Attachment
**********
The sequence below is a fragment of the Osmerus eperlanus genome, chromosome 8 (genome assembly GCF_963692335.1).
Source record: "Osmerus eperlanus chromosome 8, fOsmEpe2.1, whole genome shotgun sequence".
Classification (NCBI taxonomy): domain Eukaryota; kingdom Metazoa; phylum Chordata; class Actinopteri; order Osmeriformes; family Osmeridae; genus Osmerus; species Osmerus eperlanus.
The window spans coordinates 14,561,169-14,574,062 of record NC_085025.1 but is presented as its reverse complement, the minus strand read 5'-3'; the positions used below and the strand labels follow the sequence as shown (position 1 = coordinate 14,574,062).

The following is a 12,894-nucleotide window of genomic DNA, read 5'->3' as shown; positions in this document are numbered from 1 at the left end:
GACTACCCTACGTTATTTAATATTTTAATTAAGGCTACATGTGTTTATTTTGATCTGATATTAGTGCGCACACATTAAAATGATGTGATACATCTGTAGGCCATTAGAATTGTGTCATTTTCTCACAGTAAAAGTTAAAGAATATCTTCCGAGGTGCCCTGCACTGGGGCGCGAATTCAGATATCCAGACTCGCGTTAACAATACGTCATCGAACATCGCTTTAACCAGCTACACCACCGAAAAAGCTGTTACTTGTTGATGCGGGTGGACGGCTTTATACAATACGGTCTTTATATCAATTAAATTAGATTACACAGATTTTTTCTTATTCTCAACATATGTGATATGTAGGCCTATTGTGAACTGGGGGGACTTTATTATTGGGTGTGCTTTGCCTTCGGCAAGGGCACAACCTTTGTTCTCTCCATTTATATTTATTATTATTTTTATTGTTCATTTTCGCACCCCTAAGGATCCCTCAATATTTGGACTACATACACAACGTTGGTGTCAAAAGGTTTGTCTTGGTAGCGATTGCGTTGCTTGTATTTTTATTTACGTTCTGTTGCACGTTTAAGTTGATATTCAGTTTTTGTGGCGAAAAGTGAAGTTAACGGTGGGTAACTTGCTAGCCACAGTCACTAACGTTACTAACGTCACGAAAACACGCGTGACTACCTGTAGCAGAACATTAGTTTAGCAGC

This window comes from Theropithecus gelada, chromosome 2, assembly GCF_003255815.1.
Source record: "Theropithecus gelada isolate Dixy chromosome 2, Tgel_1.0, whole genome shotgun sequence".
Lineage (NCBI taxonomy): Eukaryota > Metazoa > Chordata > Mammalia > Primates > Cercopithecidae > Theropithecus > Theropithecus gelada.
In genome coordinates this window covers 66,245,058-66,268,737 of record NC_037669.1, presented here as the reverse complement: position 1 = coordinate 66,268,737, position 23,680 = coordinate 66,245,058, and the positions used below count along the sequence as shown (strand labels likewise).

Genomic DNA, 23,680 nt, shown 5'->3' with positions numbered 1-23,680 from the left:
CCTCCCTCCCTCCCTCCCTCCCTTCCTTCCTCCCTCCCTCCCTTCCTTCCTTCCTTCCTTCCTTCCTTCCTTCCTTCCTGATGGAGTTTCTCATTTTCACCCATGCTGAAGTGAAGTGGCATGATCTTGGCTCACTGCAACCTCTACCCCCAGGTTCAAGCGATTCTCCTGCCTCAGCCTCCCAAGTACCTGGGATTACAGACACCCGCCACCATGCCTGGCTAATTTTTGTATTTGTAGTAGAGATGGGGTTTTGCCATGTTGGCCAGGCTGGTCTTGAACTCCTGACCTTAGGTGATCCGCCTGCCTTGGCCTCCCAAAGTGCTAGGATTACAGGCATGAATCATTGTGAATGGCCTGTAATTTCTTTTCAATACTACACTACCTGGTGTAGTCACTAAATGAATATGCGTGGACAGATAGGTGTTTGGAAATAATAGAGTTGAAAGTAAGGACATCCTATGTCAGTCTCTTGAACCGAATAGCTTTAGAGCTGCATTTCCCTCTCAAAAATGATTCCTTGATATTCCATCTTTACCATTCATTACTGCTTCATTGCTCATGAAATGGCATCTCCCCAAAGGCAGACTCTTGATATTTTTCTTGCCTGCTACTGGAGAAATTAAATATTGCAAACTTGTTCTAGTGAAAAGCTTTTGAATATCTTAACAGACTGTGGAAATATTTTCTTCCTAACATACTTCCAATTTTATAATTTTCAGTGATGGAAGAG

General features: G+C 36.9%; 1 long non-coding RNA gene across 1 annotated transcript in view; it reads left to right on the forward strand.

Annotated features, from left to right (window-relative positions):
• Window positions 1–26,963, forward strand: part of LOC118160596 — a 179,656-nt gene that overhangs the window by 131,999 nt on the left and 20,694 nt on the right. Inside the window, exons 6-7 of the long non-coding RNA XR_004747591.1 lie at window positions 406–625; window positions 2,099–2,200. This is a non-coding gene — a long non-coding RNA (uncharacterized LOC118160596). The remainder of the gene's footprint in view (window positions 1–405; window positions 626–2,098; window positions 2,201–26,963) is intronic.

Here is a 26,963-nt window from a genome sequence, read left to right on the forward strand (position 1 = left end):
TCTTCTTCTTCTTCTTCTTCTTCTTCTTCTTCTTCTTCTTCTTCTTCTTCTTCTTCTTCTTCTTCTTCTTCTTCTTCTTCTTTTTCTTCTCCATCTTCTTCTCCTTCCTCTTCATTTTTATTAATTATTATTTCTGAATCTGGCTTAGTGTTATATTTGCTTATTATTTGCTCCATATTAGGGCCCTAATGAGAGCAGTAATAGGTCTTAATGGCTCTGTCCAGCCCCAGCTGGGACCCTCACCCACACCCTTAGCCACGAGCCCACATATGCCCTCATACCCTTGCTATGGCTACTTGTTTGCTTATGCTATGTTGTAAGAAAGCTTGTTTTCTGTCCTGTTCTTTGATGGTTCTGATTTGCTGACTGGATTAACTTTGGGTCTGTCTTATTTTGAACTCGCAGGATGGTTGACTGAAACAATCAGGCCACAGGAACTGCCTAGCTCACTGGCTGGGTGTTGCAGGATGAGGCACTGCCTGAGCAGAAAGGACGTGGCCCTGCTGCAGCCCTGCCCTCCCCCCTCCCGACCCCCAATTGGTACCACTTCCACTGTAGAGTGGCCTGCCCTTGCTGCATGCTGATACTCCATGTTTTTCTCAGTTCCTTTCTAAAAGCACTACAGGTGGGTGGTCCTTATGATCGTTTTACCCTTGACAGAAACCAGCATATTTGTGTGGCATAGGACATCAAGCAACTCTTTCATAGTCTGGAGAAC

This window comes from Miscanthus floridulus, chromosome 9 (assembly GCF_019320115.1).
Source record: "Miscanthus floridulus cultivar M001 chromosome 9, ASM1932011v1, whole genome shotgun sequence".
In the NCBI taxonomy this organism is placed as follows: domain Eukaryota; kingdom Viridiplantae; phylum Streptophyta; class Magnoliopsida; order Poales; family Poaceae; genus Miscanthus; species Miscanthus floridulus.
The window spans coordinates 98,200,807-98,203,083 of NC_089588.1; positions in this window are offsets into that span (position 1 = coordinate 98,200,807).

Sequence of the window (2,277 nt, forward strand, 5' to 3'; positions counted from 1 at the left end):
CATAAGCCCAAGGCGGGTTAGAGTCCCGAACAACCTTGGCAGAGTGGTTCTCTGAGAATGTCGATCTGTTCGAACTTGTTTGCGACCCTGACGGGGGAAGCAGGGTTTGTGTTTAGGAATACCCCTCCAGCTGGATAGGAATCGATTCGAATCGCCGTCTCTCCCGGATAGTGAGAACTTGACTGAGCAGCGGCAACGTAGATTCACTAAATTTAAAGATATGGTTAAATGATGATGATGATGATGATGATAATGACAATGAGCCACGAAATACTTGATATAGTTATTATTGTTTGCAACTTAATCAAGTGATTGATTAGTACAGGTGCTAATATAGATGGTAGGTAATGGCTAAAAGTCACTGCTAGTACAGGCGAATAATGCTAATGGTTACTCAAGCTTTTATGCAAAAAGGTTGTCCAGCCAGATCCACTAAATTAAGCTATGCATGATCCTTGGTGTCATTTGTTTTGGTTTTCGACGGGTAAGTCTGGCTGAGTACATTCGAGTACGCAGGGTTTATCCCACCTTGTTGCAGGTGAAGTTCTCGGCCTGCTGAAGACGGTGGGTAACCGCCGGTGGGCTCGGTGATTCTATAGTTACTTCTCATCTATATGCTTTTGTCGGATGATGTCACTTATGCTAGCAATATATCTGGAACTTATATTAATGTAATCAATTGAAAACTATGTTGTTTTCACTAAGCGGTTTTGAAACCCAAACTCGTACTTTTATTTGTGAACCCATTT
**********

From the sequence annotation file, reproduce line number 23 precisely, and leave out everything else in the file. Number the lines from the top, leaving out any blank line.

CATAAGCCCAAGGCGGGTTAGAGTCCCGAACAACCTTGGCAGAGTGGTTCTCTGAGAATGTCGATCTGTTCGAACTTGTTTGCGACCCTGACGGGGGAAGCAGGGTTTGTGTTTAGGAATACCCCTCCAGCTGGATAGGAATCGATTCGAATCGCCGTCTCTCCCGGATAGTGAGAACTTGACTGAGCAGCGGCAACGTAGATTCACTAAATTTAAAGATATGGTTAAATGATGATGATGATGATGATGATAATGACAATGAGCCACGAAATACTTGATATAGTTATTATTGTTTGCAACTTAATCAAGTGATTGATTAGTACAGGTGCTAATATAGATGGTAGGTAATGGCTAAAAGTCACTGCTAGTACAGGCGAATAATGCTAATGGTTACTCAAGCTTTTATGCAAAAAGGTTGTCCAGCCAGATCCACTAAATTAAGCTATGCATGATCCTTGGTGTCATTTGTTTTGGTTTTCGACGGGTAAGTCTGGCTGAGTACATTCGAGTACGCAGGGTTTATCCCACCTTGTTGCAGGTGAAGTTCTCGGCCTGCTGAAGACGGTGGGTAACCGCCGGTGGGCTCGGTGATTCTATAGTTACTTCTCATCTATATGCTTTTGTCGGATGATGTCACTTATGCTAGCAATATATCTGGAACTTATATTAATGTAATCAATTGAAAACTATGTTGTTTTCACTAAGCGGTTTTGAAACCCAAACTCGTACTTTTATTTGTGAACCCATTT